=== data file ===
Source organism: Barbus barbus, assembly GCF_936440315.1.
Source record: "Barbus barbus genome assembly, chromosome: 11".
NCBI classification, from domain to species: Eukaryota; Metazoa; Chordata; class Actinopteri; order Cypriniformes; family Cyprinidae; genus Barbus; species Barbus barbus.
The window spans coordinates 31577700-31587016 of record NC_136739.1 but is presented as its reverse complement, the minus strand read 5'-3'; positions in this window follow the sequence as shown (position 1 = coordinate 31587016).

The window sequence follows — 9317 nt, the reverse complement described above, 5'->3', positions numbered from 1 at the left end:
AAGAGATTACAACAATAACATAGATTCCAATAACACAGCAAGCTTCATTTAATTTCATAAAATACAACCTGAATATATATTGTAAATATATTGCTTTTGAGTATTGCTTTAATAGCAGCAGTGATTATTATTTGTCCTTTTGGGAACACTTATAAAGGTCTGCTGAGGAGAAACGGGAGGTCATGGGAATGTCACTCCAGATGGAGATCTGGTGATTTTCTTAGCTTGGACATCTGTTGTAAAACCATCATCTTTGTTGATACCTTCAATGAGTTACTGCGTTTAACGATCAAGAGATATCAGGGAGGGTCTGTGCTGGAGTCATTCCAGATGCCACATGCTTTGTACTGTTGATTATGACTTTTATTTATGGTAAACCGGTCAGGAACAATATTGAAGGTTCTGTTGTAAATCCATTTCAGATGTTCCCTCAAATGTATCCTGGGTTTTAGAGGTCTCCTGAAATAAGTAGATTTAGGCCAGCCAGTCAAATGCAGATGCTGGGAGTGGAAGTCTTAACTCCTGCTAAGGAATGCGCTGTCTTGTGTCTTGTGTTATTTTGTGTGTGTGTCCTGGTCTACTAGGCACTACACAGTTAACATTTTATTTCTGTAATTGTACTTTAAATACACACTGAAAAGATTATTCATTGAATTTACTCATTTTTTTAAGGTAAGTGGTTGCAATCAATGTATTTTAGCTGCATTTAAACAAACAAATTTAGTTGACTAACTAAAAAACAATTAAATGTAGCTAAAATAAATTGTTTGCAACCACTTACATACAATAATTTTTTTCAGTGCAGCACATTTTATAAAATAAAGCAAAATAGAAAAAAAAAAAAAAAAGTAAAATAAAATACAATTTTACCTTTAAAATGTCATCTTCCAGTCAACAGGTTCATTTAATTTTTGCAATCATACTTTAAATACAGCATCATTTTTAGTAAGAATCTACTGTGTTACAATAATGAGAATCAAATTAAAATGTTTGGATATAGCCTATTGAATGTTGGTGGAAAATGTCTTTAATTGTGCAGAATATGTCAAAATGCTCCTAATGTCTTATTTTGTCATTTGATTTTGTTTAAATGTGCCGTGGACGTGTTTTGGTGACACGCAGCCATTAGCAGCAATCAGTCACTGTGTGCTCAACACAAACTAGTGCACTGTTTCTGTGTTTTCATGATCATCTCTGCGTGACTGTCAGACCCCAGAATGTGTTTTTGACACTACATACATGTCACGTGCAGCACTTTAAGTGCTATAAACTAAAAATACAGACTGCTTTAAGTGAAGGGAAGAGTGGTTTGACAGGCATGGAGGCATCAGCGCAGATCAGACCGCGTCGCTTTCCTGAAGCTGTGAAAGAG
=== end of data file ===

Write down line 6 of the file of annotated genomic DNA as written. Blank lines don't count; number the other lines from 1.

AAGAGATTACAACAATAACATAGATTCCAATAACACAGCAAGCTTCATTTAATTTCATAAAATACAACCTGAATATATATTGTAAATATATTGCTTTTGAGTATTGCTTTAATAGCAGCAGTGATTATTATTTGTCCTTTTGGGAACACTTATAAAGGTCTGCTGAGGAGAAACGGGAGGTCATGGGAATGTCACTCCAGATGGAGATCTGGTGATTTTCTTAGCTTGGACATCTGTTGTAAAACCATCATCTTTGTTGATACCTTCAATGAGTTACTGCGTTTAACGATCAAGAGATATCAGGGAGGGTCTGTGCTGGAGTCATTCCAGATGCCACATGCTTTGTACTGTTGATTATGACTTTTATTTATGGTAAACCGGTCAGGAACAATATTGAAGGTTCTGTTGTAAATCCATTTCAGATGTTCCCTCAAATGTATCCTGGGTTTTAGAGGTCTCCTGAAATAAGTAGATTTAGGCCAGCCAGTCAAATGCAGATGCTGGGAGTGGAAGTCTTAACTCCTGCTAAGGAATGCGCTGTCTTGTGTCTTGTGTTATTTTGTGTGTGTGTCCTGGTCTACTAGGCACTACACAGTTAACATTTTATTTCTGTAATTGTACTTTAAATACACACTGAAAAGATTATTCATTGAATTTACTCATTTTTTTAAGGTAAGTGGTTGCAATCAATGTATTTTAGCTGCATTTAAACAAACAAATTTAGTTGACTAACTAAAAAACAATTAAATGTAGCTAAAATAAATTGTTTGCAACCACTTACATACAATAATTTTTTTCAGTGCAGCACATTTTATAAAATAAAGCAAAATAGAAAAAAAAAAAAAAAAGTAAAATAAAATACAATTTTACCTTTAAAATGTCATCTTCCAGTCAACAGGTTCATTTAATTTTTGCAATCATACTTTAAATACAGCATCATTTTTAGTAAGAATCTACTGTGTTACAATAATGAGAATCAAATTAAAATGTTTGGATATAGCCTATTGAATGTTGGTGGAAAATGTCTTTAATTGTGCAGAATATGTCAAAATGCTCCTAATGTCTTATTTTGTCATTTGATTTTGTTTAAATGTGCCGTGGACGTGTTTTGGTGACACGCAGCCATTAGCAGCAATCAGTCACTGTGTGCTCAACACAAACTAGTGCACTGTTTCTGTGTTTTCATGATCATCTCTGCGTGACTGTCAGACCCCAGAATGTGTTTTTGACACTACATACATGTCACGTGCAGCACTTTAAGTGCTATAAACTAAAAATACAGACTGCTTTAAGTGAAGGGAAGAGTGGTTTGACAGGCATGGAGGCATCAGCGCAGATCAGACCGCGTCGCTTTCCTGAAGCTGTGAAAGAG